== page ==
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FEATURES - CONTINENTAL DRIFT

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If the EU's decision-making structures are made more democratic ...
If the EU's decision-making structures are made more democratic

it will bring the union closer to the people of Europe, says Graham Welch

According to the graffiti on the walls of tower blocks in Gdansk, 'Brussels = Moscow'. The image is all the more poignant given the role played by the city in bringing down communism in Poland and the knock-on effects in the rest of central and eastern Europe. With Polish membership of the EU less than two years away, fears that the country has escaped Soviet rule to replace it with another centralised state are understandable.

But the wheels have been set in motion for an intergovernmental conference in 2004, when Poland and nine other countries expect to join the EU and get to influence how Europe should be governed.

Together with the European Commission's white paper on governance and the convention headed by former French president Valery Giscard d'Estaing debating the future of Europe, this all forms part of the EU's preoccupation with bringing Europe closer to the citizen.

As it is the sphere of government closest to ordinary people, you could be forgiven for thinking that local government would be at the centre of deliberations. Sadly, the reality is a little different.

The convention is made up of over 100 people from member state governments, national and European parliaments and the European Commission. Local and regional government, represented by the committee of the regions, has been given observer status, which should be enough to ring alarm bells about any commitment to taking decisions at the most appropriate level.

But the Local Government International Bureau is not sitting idly by. If the end result of these deliberations is a new European treaty setting out once and for all what the EU should do and what national governments should do, we want to make sure that it includes the principle of subsidiarity. That means guaranteeing decisions are taken by the level or sphere of government most appropriate for the purpose. Having said that, what we do not need is for a treaty to set out how this principle should apply within each country. After all, that is a decision best left for each national government in conjunction with regions and councils.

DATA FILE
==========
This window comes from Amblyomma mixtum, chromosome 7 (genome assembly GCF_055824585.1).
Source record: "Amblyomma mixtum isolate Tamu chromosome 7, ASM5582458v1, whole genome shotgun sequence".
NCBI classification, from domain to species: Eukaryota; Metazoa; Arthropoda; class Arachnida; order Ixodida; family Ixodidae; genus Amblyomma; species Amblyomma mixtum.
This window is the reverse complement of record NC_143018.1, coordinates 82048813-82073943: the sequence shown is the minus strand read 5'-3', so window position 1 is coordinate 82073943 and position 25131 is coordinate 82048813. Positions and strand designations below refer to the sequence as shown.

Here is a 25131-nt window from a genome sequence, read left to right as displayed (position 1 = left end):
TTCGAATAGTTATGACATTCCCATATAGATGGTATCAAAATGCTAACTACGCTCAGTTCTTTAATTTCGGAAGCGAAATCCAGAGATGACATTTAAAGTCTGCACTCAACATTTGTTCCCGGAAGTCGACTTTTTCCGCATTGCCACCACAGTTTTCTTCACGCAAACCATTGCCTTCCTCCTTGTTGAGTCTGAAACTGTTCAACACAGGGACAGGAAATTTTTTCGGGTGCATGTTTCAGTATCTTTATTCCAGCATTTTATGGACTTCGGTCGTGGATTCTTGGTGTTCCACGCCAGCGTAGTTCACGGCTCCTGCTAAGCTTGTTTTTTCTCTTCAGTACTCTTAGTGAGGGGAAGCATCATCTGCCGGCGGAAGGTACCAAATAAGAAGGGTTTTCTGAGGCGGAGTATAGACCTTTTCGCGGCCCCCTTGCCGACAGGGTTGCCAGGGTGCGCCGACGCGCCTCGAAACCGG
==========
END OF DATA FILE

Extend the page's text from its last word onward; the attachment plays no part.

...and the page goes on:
What we have done to make sure that local government opinions are fed into the debate is to set up a central/local partnership with the UK government.

This week will see an important meeting between leading council members and government representatives, including Europe minister Peter Hain.

The commission's white paper on governance, published last summer, makes encouraging noises about local and regional government's role in European decision-making. We strongly welcome the plan to consult local and regional government at a formative stage of policy-making. The issue here is how to do this without it becoming too cumbersome. We have suggested holding annual meetings between representatives of national and European local and regional governmentassociations and relevant commissioners. But there is a danger this would simply end up being a huge conference where all the right noises are made, but which leads to little real change.

We have also suggested that local and regional government representatives meet regularly with relevant commission officials. We would like to see local and regional government experts on all commission working groups dealing with subjects that affect our work, such as waste, transport and asylum. And we have been in discussion with commission vice-president Neil Kinnock and the Cabinet Office about setting up staff exchanges between councils and the European institutions.

Partnerships between the commission, national governments and councils on specific policies, and a more decentralised approach to regional policy are certainly welcome but curiously, the commission paper leaves out any reference to democracy, preferring instead to highlight accountability.

But democracy is paramount and needs to underpin all aspects of governance, from European to local. If we can succeed in making the EU's decision-making structures more democratic, we will bring it closer to ordinary people right across a European Union that will shortly span almost our entire continent.

Dockers in Gdansk in 1980 would have agreed on the importance of having a say in how they are governed.

Graham Welch

Local Government Information Bureau

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